Video Wall; Data Wall; Media Wall

Video walls easy to be found in control rooms, stadiums, and other large public venues such as airports where patrons are expected to observe the display at long distances. Video walls can also benefit smaller venues when patrons may view the screens both up close and at a distance, and respectively necessitating both high pixel density and large size. One from many example of video wall "good-use" is said located in the main lobby of the Lafayette Library and Learning Center. The 100 inch video wall has size large enough for distant passerby to view photos, while also providing information about upcoming events to nearby observer.

Apart from video wall, we may have heard about Data Wall and Media Wall as well, both –due to its shape and function-- can also be referred as video wall. In fact, any large electronic display of an image or images being displayed in a presentation format can referred to as video wall.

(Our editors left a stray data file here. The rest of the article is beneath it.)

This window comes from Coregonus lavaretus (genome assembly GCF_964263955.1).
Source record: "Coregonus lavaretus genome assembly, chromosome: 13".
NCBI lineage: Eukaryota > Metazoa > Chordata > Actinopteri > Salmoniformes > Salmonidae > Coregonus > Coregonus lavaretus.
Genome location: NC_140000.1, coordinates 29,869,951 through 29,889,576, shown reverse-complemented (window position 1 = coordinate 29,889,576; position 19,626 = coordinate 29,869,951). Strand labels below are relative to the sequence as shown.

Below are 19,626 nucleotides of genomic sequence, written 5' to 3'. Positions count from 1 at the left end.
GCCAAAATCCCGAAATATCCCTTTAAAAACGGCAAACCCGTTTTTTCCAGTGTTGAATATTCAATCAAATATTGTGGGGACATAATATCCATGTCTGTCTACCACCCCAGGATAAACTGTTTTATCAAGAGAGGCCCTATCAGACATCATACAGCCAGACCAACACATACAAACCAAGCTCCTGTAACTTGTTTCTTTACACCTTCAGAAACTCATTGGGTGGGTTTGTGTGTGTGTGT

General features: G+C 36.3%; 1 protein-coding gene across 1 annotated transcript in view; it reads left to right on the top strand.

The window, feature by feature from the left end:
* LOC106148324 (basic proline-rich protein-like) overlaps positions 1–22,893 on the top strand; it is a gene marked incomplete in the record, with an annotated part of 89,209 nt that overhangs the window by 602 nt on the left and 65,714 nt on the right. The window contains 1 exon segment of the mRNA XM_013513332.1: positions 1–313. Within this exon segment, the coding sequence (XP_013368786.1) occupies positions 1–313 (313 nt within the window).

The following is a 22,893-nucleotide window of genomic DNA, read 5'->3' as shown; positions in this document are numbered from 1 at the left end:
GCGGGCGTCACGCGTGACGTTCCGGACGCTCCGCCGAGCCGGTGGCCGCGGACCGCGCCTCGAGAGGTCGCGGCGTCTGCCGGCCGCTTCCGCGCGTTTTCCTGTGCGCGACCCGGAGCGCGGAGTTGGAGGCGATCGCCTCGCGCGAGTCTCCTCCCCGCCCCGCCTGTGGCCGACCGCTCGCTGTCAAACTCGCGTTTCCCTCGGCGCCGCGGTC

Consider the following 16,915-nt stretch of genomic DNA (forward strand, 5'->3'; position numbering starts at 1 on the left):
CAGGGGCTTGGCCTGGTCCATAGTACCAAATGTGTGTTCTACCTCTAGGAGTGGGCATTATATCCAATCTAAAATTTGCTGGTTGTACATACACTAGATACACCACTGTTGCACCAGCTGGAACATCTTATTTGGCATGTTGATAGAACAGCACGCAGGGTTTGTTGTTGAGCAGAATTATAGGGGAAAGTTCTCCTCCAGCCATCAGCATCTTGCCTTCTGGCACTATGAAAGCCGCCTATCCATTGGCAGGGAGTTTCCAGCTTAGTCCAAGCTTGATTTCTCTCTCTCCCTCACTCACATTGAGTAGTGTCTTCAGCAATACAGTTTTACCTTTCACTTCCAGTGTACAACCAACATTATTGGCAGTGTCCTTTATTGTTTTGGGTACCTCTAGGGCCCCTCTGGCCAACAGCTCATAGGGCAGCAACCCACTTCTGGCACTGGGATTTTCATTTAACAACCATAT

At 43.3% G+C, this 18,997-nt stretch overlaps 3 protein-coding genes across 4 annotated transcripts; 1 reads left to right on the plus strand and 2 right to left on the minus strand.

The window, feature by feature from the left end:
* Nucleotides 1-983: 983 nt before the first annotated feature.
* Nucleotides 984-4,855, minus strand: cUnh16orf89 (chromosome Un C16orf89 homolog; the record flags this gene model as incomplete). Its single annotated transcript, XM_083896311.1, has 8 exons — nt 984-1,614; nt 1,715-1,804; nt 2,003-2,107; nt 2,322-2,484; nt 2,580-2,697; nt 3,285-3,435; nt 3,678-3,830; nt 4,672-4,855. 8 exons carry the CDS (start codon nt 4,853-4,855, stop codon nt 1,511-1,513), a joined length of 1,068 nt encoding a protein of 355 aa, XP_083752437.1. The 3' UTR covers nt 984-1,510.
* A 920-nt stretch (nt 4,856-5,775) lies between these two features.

A video wall is typically multiple display devices are tiled together as close as possible in a matrix to create a single logical screen, and by using special Video Processor devices, an image is scaled across the logical screen, but it also can be multiple images spread out over the logical screen, or a combination of both if the case is picture in picture. These are all for the individual display devices physical boundaries.

The individual display devices can be anything from 4” diagonal (the smallest) direct view LCD screens to 120” (very large) front or rear projection devices depending on the ultimate size of video wall being created by the matrix. LED video walls usually use individual discrete light emitting diodes from 5mm each to create each pixel.

Reason for creating large logical displays in such fashion is the possibility to assemble a single logical display area that is brighter, larger, higher resolution and has inherent redundancy unlike any other method of image display. Since the human brain has the ability through your eyes to see and comprehend multiple changing messages through images, everything that happens in real time by scanning each image in some rotation. For this reason, video walls can uniquely present many pieces of information to multiple people at the same time in the same place.